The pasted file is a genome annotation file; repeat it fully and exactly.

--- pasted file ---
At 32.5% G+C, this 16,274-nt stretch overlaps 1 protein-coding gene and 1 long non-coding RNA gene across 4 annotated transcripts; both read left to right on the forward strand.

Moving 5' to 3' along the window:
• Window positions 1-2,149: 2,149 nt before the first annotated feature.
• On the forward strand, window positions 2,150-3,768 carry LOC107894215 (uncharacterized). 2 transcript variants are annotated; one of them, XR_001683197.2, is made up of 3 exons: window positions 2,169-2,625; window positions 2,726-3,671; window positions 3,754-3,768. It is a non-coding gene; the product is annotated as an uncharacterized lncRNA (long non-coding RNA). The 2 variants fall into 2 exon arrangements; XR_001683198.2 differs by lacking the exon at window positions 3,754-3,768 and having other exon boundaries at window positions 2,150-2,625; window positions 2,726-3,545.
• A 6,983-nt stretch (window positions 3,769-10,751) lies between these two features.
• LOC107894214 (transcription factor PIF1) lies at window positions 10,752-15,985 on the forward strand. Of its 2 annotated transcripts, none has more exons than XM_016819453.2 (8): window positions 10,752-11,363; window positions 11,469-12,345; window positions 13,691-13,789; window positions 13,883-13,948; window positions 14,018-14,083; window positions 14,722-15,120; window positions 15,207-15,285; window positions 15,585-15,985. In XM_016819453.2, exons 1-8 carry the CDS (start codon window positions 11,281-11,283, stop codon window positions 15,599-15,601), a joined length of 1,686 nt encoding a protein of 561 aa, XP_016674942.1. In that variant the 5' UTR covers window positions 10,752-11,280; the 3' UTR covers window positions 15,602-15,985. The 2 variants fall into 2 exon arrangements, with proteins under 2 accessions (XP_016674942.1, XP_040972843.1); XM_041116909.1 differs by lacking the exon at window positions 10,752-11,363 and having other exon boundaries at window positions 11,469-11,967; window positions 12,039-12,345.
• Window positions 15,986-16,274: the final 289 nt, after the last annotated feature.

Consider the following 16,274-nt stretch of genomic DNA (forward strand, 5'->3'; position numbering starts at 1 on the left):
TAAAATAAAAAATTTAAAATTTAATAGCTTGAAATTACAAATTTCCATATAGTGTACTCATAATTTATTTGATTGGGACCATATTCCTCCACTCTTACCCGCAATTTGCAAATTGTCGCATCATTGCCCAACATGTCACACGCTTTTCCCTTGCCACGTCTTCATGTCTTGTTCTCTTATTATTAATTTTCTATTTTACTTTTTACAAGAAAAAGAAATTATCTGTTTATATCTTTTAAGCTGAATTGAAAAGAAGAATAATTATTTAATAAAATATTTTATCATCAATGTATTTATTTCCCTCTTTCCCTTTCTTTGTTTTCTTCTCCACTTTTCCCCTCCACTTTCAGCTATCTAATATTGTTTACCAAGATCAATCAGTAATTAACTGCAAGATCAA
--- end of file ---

At 32.5% G+C, this 16,274-nt stretch overlaps 1 protein-coding gene and 1 long non-coding RNA gene across 4 annotated transcripts; both read left to right on the forward strand.

Moving 5' to 3' along the window:
• Window positions 1-2,149: 2,149 nt before the first annotated feature.
• On the forward strand, window positions 2,150-3,768 carry LOC107894215 (uncharacterized). 2 transcript variants are annotated; one of them, XR_001683197.2, is made up of 3 exons: window positions 2,169-2,625; window positions 2,726-3,671; window positions 3,754-3,768. It is a non-coding gene; the product is annotated as an uncharacterized lncRNA (long non-coding RNA). The 2 variants fall into 2 exon arrangements; XR_001683198.2 differs by lacking the exon at window positions 3,754-3,768 and having other exon boundaries at window positions 2,150-2,625; window positions 2,726-3,545.
• A 6,983-nt stretch (window positions 3,769-10,751) lies between these two features.
• LOC107894214 (transcription factor PIF1) lies at window positions 10,752-15,985 on the forward strand. Of its 2 annotated transcripts, none has more exons than XM_016819453.2 (8): window positions 10,752-11,363; window positions 11,469-12,345; window positions 13,691-13,789; window positions 13,883-13,948; window positions 14,018-14,083; window positions 14,722-15,120; window positions 15,207-15,285; window positions 15,585-15,985. In XM_016819453.2, exons 1-8 carry the CDS (start codon window positions 11,281-11,283, stop codon window positions 15,599-15,601), a joined length of 1,686 nt encoding a protein of 561 aa, XP_016674942.1. In that variant the 5' UTR covers window positions 10,752-11,280; the 3' UTR covers window positions 15,602-15,985. The 2 variants fall into 2 exon arrangements, with proteins under 2 accessions (XP_016674942.1, XP_040972843.1); XM_041116909.1 differs by lacking the exon at window positions 10,752-11,363 and having other exon boundaries at window positions 11,469-11,967; window positions 12,039-12,345.
• Window positions 15,986-16,274: the final 289 nt, after the last annotated feature.

Consider the following 16,274-nt stretch of genomic DNA (forward strand, 5'->3'; position numbering starts at 1 on the left):
TAAAATAAAAAATTTAAAATTTAATAGCTTGAAATTACAAATTTCCATATAGTGTACTCATAATTTATTTGATTGGGACCATATTCCTCCACTCTTACCCGCAATTTGCAAATTGTCGCATCATTGCCCAACATGTCACACGCTTTTCCCTTGCCACGTCTTCATGTCTTGTTCTCTTATTATTAATTTTCTATTTTACTTTTTACAAGAAAAAGAAATTATCTGTTTATATCTTTTAAGCTGAATTGAAAAGAAGAATAATTATTTAATAAAATATTTTATCATCAATGTATTTATTTCCCTCTTTCCCTTTCTTTGTTTTCTTCTCCACTTTTCCCCTCCACTTTCAGCTATCTAATATTGTTTACCAAGATCAATCAGTAATTAACTGCAAGATCAA